I think mostly what i'll be photographing is scenery and (female) models. All this talk about "focal lengths" and stuff is really confusing, I really don't know anything about (SLR) cameras, lol. :p

I'll give an example of exactly what I want all my photos to look like before I manipulate them:
http://zardo.deviantart.com/art/Heat-heart-89753752

or this...
http://geckokid.deviantart.com/art/Over-the-Top-89899601

If I have to wait a little longer to save up more money to get a camera and lenses to achieve those effects, then I will do so. :D

I am also looking for resolutions of nothing less than 3000 pixels.

Punaxe
04-10-08, 22:48
Ah, hm, I'm fairly certain that both of those shots were actually not coming straight out of the camera, but use a technique called HDR (http://en.wikipedia.org/wiki/High_dynamic_range_imaging) where multiple photos of multiple different exposures are merged together. You can't really say much about the camera based on those shots.

You can tell though that they've been shot with a pretty short focal length. That basically means that you can fit a whole lot on the picture, which is very useful for some shots but less useful for model photography. For model photography, you may want to look at lenses that are a bit more "zoomed in", and can separate the model from the background by making the background very blurry (achieved by a wide aperture).

However that still doesn't say anything about the actual camera, since you can change lenses all you want. If you don't know anything, why are you a Canon fan by the way? :p
A good site to check for cameras is Digital Photography Review (http://dpreview.com/). You could check the Buying Guide for example. You apparently want more than 8 MP, but that's pretty standard for dSLRs - some mobile phones already have that :p

Tombcool
05-10-08, 00:59
lol, all the digital cameras i've bought before were Canons, thats why. :p I meant, SLR camera, don't know anything about them, fixed my post.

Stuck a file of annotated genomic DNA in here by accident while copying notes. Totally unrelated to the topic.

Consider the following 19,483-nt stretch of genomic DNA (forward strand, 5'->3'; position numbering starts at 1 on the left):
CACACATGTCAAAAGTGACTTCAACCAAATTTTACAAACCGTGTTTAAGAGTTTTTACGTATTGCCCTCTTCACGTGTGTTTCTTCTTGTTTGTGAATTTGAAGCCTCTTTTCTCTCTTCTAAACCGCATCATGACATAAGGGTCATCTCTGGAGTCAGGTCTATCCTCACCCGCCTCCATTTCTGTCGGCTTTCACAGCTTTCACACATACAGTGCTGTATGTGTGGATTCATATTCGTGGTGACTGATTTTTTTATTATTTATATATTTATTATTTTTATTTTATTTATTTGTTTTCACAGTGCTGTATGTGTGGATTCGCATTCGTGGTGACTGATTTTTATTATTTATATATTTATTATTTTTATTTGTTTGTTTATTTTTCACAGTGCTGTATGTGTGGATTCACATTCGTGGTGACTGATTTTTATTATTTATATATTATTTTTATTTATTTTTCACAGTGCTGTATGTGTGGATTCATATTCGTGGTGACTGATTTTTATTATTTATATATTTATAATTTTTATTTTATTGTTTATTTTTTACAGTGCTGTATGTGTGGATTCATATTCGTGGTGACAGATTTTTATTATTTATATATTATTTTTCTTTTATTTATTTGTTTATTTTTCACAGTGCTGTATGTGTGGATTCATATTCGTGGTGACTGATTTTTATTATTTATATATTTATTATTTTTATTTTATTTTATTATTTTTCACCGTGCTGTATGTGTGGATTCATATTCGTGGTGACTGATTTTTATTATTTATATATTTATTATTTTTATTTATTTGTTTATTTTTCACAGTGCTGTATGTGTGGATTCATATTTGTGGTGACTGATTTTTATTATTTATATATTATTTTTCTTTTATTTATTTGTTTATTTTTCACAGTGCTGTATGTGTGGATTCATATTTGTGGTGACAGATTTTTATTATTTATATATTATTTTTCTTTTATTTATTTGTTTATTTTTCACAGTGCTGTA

Thanks for advice btw! :)

Apparently, both of those shots had focal lengths of 10-22 mm? Which I don't have any idea to what that means.

I'll go research through that site, thanks a bunch. :jmp:

Punaxe
05-10-08, 01:41
A shot can have only one focal length, but a lens can have a range of focal lengths (zooming in and out). The guy from the first picture mentions which lens he used (a 10-22mm indeed) but we don't know exactly at what length he shot, and at the second picture it gives some details saying it was at 18mm exactly.

Tamron has some tools online to see about focal lengths and depth of field:
As you can see from the Focal Length Comparison Tool (http://www.tamron.com/lenses/learning_center/tools/focal-length-comparison.php), a longer focal length basically just zooms in.
But as the Depth of Field Comparison (http://www.tamron.com/lenses/learning_center/tools/depth-of-field-comparison.php) shows, there are also some other effects when you keep the subject of the same relative size by zooming in and stepping further backwards yourself. This tool also shows the influence of the used aperture.

And uh, do you mean film SLR or digital SLR? I've been assuming digital... If you spend the budget you have on a Canon digital SLR body and one or two lenses I'm pretty sure you can't end up with bad equipment, but yeah I don't know much about Canon.